Rather than picking winning consumer tech stocks, investing in the companies that supply or power the technology sector has recently been a popular way to tap into the tech industry's growth.
Many investors have turned to buying a broad basket of semiconductor companies -- or a semiconductor ETF, for that matter -- to do just this. However, as in all industries, the semiconductor market has its winners and losers.
The world's largest semiconductor company, Intel has established its business empire by building dominant franchises supplying processing power to the PC and server industries. The company controls an estimated 99% and 87% of the two multibillion-dollar hardware markets. This market dominance, in turn, affords Intel massive pricing power, as evidenced by its 60.9% gross margin during its fiscal 2016.
The past several years haven't been the best in Intel's vaunted corporate history. The company completely missed the smartphone revolution because of its longtime product-development strategy, which centered on maximizing processing power without regard for power usage.
Rather than focus on breaking into the smartphone market, Intel has applied its hard-won lessons to make sure it doesn't miss out on coming future trends such as artificial intelligence (AI), self-driving cars, and the Internet of Things. Intel has implemented an aggressive acquisition approach when necessary -- its recent $15.3 billion Mobileye buyout is the most prominent example -- and the future is once more looking bright for the semiconductor giant.
As a dividend stock, Intel sports an enviable track record. Over its past 10 fiscal years, the company has increased its annual dividend per share from $0.45 in 2007 to $1.04 in 2016. Intel stock current yields 3%, well above the market averages. All of this is to say that Intel is without question one of the top income investments among semiconductor companies today.
One need only to look at graphics-chip pioneer NVIDIA's stock chart over the past five years to get a sense of the company's enviable prospects; its shares have risen over 700% during this time frame.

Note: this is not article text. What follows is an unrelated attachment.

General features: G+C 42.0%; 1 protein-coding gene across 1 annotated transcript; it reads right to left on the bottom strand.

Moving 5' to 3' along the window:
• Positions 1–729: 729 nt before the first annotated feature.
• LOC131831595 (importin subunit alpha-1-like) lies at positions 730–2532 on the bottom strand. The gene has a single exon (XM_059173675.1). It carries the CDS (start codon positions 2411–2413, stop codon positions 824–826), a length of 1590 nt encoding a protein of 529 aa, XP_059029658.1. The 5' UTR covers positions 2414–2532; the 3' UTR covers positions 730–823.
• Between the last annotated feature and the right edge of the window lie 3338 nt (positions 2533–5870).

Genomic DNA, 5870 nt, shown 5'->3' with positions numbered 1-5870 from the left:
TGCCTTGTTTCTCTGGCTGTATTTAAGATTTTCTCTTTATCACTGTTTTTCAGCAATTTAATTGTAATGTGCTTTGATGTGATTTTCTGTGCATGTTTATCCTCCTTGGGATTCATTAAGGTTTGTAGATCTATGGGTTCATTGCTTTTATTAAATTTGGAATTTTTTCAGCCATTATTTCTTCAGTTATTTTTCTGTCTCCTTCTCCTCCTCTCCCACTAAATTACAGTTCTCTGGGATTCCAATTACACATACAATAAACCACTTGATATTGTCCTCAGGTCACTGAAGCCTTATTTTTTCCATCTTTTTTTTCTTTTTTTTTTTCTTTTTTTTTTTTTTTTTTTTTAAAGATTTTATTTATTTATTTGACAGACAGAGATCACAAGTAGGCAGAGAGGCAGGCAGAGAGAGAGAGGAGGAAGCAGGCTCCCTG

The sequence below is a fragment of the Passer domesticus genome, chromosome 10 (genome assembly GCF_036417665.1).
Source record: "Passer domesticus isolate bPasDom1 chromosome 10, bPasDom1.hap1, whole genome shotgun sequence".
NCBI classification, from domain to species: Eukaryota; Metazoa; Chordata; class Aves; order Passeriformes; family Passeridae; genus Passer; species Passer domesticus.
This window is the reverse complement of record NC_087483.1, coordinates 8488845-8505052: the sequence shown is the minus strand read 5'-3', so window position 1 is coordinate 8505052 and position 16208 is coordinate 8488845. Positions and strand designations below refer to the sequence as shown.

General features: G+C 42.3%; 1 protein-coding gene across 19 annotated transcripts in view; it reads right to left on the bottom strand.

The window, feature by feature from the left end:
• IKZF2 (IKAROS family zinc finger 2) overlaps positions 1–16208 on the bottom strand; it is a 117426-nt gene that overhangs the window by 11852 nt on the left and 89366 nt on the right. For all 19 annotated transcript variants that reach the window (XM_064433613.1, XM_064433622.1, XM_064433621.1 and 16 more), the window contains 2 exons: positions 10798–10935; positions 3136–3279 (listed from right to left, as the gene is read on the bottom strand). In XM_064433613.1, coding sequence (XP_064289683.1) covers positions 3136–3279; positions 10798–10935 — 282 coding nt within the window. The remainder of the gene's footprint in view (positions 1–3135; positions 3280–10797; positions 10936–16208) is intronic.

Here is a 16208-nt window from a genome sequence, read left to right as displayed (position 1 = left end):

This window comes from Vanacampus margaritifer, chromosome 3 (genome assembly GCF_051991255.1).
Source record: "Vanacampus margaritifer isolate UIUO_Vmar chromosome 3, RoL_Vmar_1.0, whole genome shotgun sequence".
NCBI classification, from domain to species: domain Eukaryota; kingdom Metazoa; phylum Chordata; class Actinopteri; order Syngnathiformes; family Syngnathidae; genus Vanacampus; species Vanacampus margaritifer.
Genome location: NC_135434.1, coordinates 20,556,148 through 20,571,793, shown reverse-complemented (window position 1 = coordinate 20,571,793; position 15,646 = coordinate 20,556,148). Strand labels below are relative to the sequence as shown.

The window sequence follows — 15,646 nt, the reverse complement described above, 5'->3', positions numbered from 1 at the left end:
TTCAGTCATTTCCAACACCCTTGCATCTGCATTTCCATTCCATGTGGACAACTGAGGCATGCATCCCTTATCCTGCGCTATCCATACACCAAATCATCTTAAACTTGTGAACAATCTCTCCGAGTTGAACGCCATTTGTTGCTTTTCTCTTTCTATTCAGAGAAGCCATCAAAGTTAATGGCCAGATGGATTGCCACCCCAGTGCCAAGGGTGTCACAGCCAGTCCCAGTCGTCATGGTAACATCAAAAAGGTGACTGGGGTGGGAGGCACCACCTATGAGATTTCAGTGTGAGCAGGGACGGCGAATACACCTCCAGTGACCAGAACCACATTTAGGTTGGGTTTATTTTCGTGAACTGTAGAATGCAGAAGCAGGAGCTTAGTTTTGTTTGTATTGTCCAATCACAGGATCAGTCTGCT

NVIDIA designs and manufactures specialized semiconductors called graphics processing units (GPUs). For years, NVIDIA's high-performance GPUs, which rendered video playback much faster than the generic PC GPU, operated as a relative niche, largely catering to die-hard gamers and other power users to whom graphics processing horsepower was particularly important.
All that changed in recently, as emerging technologies such as AI and deep learning began to gain commercial adoption. Training the neural networks that will power everything from cancer-detecting software to self-driving cars requires that they can distinguish a cancerous tumor from a vital organ or a pedestrian from a fire hydrant. Teaching neural networks is done by feeding them reams of images, which requires immense amounts of high-end graphics processing capabilities, which NVIDIA is perfectly suited to provide. And with the market for AI-powered technologies very much in its infancy, many investors feel the company's best growth years may lie ahead of it.
As a dividend stock, NVIDIA is a little disappointing. Its shares currently yield only 0.4%. The company is also fairly new to paying a dividend, having only initiated its cash distributions in 2012. NVIDIA has done a nice job growing its dividends over this period, having increased them from $0.30 per share annually to $0.51, and it's increased its annual dividend payments every year since 2012. However, given the magnitude of its growth opportunity and the paucity of its payout, NVIDIA is probably best suited for investors seeking total return rather than meaningful income generation in the near term.